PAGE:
Woodruff et al. reported that 57% of MTT patient had NF1 [2]. MTTs in patients with NF1, have shown a male predominance, young age (20 to 30 years old), and common presentation in the head and neck region. In contrast, MTT patients without NF1 show a female predominance, older age (30 to 50 years old), and tumors frequently located on the trunk, which agree with our case except for the gender [13,14].

Woodruff et al. defined MTT with the following histopathological criteria: 1) the neoplasm is connected to peripheral nerves or occurs in patients with NF1; 2) most of the neoplasm consists of Schwann cells; and 3) the neoplasm contains rhabdomyoblasts [15]. The biopsy specimen from our patient meets these criteria and was diagnosed as MTT.

MTT commonly presents heterogeneous CT attenuation and MR signal intensity because this tumor often contains necrosis, hemorrhage, degeneration, or cystic change. The contrast enhancement pattern of MTTs is also frequently heterogeneous [15]. These radiologic features are surely helpful for the diagnosis of MTT, but CT and MRI cannot reliably differentiate MTT from benign tumors, because the same features may also be seen in benign nerve sheath tumors [6,16,17]. Several studies demonstrated that FDG-PET was a sensitive and specific tool for distinguishing MPNST including MTT from benign peripheral nerve sheath tumors. The suggested cutoff values of SUVmax for the differentiation between malignant and benign peripheral nerve sheath tumor are 2.5 - 6.1, which is a relatively wide-range with some degree of overlap [6,8-10]. To the best of our knowledge, three reports that include FDG-PET findings of MTT have been published [3-5].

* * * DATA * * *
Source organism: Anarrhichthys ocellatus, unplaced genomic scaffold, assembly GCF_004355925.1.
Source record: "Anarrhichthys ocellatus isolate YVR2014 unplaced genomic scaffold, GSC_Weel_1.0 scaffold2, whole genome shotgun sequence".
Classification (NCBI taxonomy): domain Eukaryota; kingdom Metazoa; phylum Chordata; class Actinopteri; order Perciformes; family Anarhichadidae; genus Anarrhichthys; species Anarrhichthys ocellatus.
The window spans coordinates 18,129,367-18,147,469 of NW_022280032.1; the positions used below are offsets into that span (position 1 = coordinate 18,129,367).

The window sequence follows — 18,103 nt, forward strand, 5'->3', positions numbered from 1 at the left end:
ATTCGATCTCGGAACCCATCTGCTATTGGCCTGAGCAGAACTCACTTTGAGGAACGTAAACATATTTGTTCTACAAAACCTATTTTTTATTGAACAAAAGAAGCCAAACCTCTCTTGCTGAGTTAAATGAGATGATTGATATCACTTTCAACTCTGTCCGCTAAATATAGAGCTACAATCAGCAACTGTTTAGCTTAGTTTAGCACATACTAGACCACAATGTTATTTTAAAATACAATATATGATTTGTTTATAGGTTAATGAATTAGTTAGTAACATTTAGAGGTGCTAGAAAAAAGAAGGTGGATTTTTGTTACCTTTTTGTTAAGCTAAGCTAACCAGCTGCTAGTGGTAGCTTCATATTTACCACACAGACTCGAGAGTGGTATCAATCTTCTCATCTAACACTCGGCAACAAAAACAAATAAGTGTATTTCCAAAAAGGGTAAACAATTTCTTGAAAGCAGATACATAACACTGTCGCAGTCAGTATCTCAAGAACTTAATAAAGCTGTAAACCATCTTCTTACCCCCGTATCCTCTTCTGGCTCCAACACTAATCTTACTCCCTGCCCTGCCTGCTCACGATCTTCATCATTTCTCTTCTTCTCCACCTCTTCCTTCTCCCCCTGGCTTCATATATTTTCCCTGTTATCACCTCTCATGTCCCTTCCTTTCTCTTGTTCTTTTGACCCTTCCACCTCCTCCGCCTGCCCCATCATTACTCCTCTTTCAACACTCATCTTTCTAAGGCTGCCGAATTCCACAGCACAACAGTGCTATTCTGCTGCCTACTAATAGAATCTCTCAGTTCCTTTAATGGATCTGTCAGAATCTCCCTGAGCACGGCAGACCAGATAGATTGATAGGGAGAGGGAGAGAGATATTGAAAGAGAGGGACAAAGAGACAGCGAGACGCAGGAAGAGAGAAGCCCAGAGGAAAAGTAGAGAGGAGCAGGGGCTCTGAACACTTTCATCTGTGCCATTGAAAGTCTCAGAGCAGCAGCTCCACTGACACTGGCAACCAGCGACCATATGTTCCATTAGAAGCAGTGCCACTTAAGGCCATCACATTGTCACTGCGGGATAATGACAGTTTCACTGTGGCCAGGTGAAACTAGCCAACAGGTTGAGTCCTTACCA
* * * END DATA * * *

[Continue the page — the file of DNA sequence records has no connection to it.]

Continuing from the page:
Table 1 summarizes the characteristics of the seven MTT patients in the previous three reports and those of our patient, all of whom underwent FDG-PET or FDGPET/CT (males 3, females 5, age: 19 - 62, median 26.5). There were total of 11 lesions in these eight patients, and the SUVmax of the lesions ranged from 2.7 to 11.9. Two patients did not have a history of NF1. Although SUVmax is affected by many factors including lesion size, applied FDG dose, and the time between the administration of FDG and the data acquisition, the intensity of FDG accumulation in these MTTs seems to be high, as is the case for MPNST [5]. It may be difficult to distinguish MTT from MPNST, even though FDG accumulation would be an indicative factor for the differentiation of MTT and benign peripheral nerve sheath tumor.

In our patient, we concluded that the lateral component of the tumor—which showed high FDG uptake—reflected the histopathological findings of cellular proliferation of spindle-shaped cells and less cellular myxoid stroma. The medial component of the tumor—which showed low FDG uptake—seemed to correspond to the myxoid tissue considering the MRI findings, but a histological verificaTable 1. Reported MTT patients who underwent FDG-PET or FDG-PET/CT.

tion of this was not obtained. Benz et al. suggested that the expression level of hypoxia-inducible factor-1α (HIF- 1α) might also contribute to different glucose metabolic phenotypes in FDG-PET imaging [10]. However, the detailed mechanism underlying the FDG accumulation in this type of tumor has not been established. HIF-1α was not measured in our patient.

Complete surgical resection with a wide margin and adjuvant radiotherapy are generally accepted in order to obtain the best outcome for an MTT. Systemic chemotherapy is selected if there is evidence of metastatic disease. The survival rates of patients with MTT are much lower than those of patients with MPNST. The reported crude 2- and 5-year survival rates of patients with MTT and MPNST are 15% and 11%, versus 57% and 39%, respectively [18,19].

4. Conclusions

Our patient’s MTT showed high FDG accumulation. In the light of the histopathological findings, the high FDG uptake seemed to correlate with the proliferation of spindle-shaped cells and less cellular myxoid stroma.

Although it is still difficult to distinguish MTT from MPNST, FDG-PET/CT can be a helpful tool for differentiation between MTT from benign peripheral nerve sheath tumor.